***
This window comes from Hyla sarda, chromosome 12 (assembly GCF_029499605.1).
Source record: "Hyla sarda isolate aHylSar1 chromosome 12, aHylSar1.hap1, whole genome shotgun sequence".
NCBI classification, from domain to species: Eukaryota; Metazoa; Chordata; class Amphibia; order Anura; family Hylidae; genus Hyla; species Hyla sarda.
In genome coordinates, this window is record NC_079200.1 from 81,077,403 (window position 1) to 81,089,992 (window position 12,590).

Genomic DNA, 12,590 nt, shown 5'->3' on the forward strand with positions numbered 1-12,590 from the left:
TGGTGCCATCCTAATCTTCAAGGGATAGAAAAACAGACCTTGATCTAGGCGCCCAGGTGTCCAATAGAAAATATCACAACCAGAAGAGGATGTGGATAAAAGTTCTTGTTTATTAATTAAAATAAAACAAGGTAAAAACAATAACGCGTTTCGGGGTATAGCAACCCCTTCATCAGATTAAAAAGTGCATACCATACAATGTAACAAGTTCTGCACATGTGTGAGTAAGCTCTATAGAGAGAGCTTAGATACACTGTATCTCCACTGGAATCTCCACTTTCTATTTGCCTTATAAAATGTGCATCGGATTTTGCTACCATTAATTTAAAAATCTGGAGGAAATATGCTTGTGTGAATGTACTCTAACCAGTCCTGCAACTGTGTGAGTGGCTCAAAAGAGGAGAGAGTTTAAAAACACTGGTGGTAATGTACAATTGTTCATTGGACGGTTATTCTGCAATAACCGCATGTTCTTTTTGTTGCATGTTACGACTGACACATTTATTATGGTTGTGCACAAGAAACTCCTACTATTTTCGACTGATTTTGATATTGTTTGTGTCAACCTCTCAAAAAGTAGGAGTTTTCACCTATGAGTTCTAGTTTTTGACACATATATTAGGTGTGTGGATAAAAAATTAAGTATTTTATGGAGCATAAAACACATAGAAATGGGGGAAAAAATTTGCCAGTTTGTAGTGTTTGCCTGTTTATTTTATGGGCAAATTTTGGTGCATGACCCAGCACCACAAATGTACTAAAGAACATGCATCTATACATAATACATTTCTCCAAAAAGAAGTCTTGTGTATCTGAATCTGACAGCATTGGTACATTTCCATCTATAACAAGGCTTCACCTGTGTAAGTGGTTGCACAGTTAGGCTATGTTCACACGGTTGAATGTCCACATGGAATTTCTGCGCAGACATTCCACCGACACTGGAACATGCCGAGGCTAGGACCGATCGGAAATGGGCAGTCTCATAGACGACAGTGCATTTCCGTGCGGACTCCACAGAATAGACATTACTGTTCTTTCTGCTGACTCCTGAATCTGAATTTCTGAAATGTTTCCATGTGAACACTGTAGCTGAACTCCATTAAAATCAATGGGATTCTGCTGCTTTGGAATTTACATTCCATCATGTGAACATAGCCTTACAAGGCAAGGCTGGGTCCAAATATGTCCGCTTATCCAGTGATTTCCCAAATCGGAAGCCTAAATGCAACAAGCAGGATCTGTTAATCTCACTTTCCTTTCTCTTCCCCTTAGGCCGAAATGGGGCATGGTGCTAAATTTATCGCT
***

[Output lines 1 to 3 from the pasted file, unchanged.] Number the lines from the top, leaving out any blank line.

This window comes from Hyla sarda, chromosome 12 (assembly GCF_029499605.1).
Source record: "Hyla sarda isolate aHylSar1 chromosome 12, aHylSar1.hap1, whole genome shotgun sequence".
NCBI classification, from domain to species: Eukaryota; Metazoa; Chordata; class Amphibia; order Anura; family Hylidae; genus Hyla; species Hyla sarda.